Storm Demon by Gregory Lamberson

stormdemonStorm Demon, the 5th instalment in the Helman canon, takes Jake further into the fire than ever before, and sees him face down a bigger and badder villain than he’s seen in… well… 4 books. Trust me when I say this: If you weren’t completely invested in this series by now, you’re doomed to become a super-fan from here on out.

And thus we commence my annual drool fest for another volume of the Jake Helman series: 

Jake returns to New York City, anxious to start a new live with NYPD homicide detective Maria Vasquez. But the supernatural forces making his life hell have no intention of leaving him alone. 

When Psychic healer Laurel Doniger disappears, Jake lays his life on the line to bring her back alive. With time running out, he must uncover the truth behind Laurel’s secret past. He’s drawn into a conflict with a being who has existed since the dawn of mankind. She’ll destroy New York City to take revenge on those who interfere with her plans. This beautiful creature is known by many names – Lilith, succubus, witch – but Jake and his allies will come to know her as the Storm Demon. And the world will never be the same.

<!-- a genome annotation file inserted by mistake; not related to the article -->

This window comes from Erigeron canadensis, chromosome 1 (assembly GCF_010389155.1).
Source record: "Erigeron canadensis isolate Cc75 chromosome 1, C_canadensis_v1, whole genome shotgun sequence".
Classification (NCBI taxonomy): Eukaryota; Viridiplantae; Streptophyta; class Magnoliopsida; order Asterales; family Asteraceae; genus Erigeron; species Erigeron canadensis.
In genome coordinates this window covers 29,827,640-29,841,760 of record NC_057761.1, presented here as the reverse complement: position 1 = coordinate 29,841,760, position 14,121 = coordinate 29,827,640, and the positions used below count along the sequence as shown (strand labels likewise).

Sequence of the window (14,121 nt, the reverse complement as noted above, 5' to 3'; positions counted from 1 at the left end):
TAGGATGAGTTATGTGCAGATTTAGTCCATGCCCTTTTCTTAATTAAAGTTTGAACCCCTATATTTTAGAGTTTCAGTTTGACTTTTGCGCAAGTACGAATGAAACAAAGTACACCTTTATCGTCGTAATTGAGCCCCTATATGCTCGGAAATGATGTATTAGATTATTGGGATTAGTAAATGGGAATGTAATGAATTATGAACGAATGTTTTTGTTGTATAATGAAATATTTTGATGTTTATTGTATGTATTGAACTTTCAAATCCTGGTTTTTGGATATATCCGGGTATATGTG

– from the back cover

The Helman files have been rife with huge baddies and epic plots depicting insane situations for our favorite ex-cop/detective to endure. First we had ‘the Cypher’, then we had Lamberson’s take on zombies with his drug induced zonbies, and then came Avademe and, in the next book, the Demon Kalfu… and now this. I won’t go into any detailed explanations because I’m just going to assume you’ve been following the series, but if you haven’t, you should at least know that the aforementioned bad guys describe a drastic escalation in craziness for our main character from book to book.

Jake has been through hell more than I could possibly imagine, and this installment is no different than the rest… save for the massive amount of action involved. Truth be told, Lamberson has always made his best efforts to keep the pace going at an even keel, but this particular story sees virtually no lull long enough to even refresh a coffee or, god forbid, sleep.